Wearable Tech | AccentBot
The monochrome nature of mens’ black-tie clothing discourages significant personal expression through garments. Some men seek modes of expression in the accent opportunities of partially hidden socks, pocket squares, and ties. My suit coat provides personalized expression on the major garment of the outfit by implanting a burst of color on the front of the coat that is activated by the wearer buttoning the middle button. AccentBot reflects edginess, while providing a flare of expression that maintains sophisticated consistency with the atmosphere of these classy events.
This project in an emphasis on the relationship between technology, fashion and aesthetics. Research what functions a garment or an accessory already has culturally, socially and economically. Think of the technology as secondary and do not get stuck on just the technical part. Use it to enhance a relationship that the wearer has with something tangible or intangible.
As I researched mens’ trends at black-tie type events I noticed that mens’ styles fall at either one end of the spectrum
or the other: they either dress in very monochromatic black suits with very little color (if any), or they break all of the rules and dress in very outright rebellious suit options. What about the men that want to remain very sophisticated and not push the limits to the extreme? These men love color accenting, which is obvious with their accent choices, but they are limited to hiding most of their color in the lining of their suits, their socks, and pocket squares. I explored how I might enhance the opportunity to share more dramatic color, without forcing these men into the realm of the other end of the spectrum.
MATERIALS & DIAGRAM
My first concepts were based on modifying a suit coat to have spikes or quills lining the back of the coat, and when the person wearing the coat signaled a change in excitement level the spikes/ quills would rise and reveal color. This idea would have been connected to a heart pulse monitor, and the reaction would happen automatically. The spikes/quills were meant to represent edginess, while the color beneath them would be the accent color revealed.
As I paper-prototyped this idea I realized the spikes/ quills were too aggressive, and did not reveal as much color outrightly as I had imagined. I think the metaphor of a porcupine was too direct. I thought about other metaphors that would possibly fit. I decided that a peacock metaphor was too overt, and that my coat was more about display for style, not for attention or for mating. I also thought about other types of feather displays, but felt they lacked the edginess I wanted to maintain as this was to be a masculine piece of clothing worn at dynamic events.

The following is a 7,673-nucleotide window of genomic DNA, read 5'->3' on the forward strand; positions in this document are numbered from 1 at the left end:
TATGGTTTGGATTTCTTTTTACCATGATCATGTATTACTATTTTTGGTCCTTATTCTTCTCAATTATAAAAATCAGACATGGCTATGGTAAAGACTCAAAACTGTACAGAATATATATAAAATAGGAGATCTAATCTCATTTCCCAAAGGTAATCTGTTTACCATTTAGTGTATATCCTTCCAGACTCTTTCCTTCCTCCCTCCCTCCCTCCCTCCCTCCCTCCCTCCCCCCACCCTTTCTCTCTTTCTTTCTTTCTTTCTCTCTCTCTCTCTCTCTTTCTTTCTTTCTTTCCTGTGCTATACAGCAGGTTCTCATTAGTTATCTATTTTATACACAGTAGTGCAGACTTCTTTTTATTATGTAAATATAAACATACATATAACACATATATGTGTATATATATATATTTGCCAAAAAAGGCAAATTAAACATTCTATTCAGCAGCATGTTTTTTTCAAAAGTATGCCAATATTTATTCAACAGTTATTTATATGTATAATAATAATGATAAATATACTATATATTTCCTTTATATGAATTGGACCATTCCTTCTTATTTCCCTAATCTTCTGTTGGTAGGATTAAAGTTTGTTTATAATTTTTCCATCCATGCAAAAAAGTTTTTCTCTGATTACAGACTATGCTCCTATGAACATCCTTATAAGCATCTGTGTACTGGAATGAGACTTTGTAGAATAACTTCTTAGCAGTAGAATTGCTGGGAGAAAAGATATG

I came across these examples in my research, and felt that the metaphor of a flower was just right for my project. This is not just any flower; this is a sharp flower, with many layers. This flower has the impression of momentum and speed. I decided to incorporate a variation of this form in my project.
The first step was to work on the mathematics of a circular form like this. I had to decide how many pedals, and how many increments of layers. I proved the possibility of constructing the form. Then I had to prototype the movement and mechanics of raising and lowering the pedals. I tested different materials for pulling and pushing. I tested different materials for springiness. I also tested molding the paper with water to see if the water provided a better hold of the form, or more reliable springiness.
As I was continuing to research how this interaction would occur, I realized that it should be the person’s choice when the color burst is activated. This is about choice of expression, so using a sensor that takes that choice and timing away from the user would change the point of the story.
I decided to make the interaction a streamlined part of the avid suit-wearer’s process. Every suit wear gets to choose when they want to button their suit and when they do not want to. It is such a simple movement that is connected to such a definitive choice, that it made perfect sense for me to integrate the sensor into the buttoning flow.